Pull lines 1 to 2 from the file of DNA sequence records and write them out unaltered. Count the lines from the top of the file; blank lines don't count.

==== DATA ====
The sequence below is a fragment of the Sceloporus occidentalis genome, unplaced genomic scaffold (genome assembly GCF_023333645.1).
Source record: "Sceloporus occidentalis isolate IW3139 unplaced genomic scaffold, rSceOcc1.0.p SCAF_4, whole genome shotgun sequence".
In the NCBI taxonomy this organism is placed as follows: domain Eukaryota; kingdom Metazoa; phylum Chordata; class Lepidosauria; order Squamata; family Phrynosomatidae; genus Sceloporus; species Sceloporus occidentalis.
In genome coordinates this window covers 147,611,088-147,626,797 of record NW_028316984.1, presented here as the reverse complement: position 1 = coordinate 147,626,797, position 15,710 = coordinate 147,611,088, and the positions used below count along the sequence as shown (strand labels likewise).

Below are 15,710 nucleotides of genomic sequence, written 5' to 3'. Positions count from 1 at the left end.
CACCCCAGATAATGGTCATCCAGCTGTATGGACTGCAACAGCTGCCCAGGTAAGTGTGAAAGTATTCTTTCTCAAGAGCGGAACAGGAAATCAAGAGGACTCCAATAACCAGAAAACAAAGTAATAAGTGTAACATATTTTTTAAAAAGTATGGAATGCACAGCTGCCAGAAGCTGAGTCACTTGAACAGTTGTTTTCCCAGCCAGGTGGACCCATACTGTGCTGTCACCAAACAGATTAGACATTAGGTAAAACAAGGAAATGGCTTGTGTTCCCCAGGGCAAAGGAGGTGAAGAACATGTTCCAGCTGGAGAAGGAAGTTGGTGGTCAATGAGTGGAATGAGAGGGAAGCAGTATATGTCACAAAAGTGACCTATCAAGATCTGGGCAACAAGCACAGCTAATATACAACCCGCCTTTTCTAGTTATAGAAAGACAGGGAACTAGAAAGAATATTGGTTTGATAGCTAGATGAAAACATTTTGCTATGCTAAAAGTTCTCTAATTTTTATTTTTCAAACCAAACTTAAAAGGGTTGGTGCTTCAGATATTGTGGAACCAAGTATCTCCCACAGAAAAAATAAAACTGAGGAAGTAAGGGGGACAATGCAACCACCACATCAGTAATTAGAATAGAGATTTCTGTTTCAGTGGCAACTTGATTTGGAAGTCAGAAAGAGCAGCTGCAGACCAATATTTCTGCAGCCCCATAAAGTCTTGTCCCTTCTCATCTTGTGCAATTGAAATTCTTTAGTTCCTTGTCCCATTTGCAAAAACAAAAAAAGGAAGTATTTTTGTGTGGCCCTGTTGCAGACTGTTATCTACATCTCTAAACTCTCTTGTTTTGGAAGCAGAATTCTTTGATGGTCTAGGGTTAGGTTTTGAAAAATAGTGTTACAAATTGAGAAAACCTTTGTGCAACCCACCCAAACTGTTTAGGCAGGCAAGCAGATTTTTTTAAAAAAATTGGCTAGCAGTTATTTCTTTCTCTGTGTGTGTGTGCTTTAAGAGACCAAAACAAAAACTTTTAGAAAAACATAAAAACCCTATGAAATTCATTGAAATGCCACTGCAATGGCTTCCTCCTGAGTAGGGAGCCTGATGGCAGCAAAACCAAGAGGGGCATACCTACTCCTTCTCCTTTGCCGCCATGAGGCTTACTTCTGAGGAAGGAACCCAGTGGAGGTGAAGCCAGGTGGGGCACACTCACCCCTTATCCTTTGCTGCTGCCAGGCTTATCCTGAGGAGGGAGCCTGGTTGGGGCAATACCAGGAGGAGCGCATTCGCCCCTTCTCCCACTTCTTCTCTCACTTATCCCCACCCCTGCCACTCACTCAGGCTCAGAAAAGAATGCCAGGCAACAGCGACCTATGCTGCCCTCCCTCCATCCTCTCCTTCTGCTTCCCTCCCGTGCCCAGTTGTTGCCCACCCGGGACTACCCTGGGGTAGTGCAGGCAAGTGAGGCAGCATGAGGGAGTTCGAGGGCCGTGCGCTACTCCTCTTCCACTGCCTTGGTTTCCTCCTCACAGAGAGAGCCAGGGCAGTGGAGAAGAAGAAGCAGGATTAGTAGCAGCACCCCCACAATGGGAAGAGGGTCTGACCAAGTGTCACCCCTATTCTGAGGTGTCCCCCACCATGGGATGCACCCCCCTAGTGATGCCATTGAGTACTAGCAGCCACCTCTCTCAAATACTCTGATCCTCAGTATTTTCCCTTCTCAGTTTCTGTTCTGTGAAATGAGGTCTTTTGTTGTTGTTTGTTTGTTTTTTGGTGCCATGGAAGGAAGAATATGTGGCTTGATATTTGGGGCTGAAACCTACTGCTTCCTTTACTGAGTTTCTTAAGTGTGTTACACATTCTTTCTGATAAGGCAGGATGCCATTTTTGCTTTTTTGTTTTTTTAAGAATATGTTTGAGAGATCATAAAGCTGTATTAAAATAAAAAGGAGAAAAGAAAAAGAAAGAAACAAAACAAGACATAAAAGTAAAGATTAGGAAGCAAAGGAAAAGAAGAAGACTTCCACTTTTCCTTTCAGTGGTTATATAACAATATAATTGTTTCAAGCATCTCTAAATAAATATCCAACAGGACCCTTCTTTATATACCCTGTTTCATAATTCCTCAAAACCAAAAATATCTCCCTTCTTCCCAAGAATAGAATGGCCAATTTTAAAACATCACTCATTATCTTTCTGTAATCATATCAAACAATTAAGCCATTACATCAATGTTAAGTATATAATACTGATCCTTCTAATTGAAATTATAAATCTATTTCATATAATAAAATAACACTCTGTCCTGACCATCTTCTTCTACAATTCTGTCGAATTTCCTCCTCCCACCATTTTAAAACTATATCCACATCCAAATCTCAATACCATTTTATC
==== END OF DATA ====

The sequence below is a fragment of the Sceloporus occidentalis genome, unplaced genomic scaffold (genome assembly GCF_023333645.1).
Source record: "Sceloporus occidentalis isolate IW3139 unplaced genomic scaffold, rSceOcc1.0.p SCAF_4, whole genome shotgun sequence".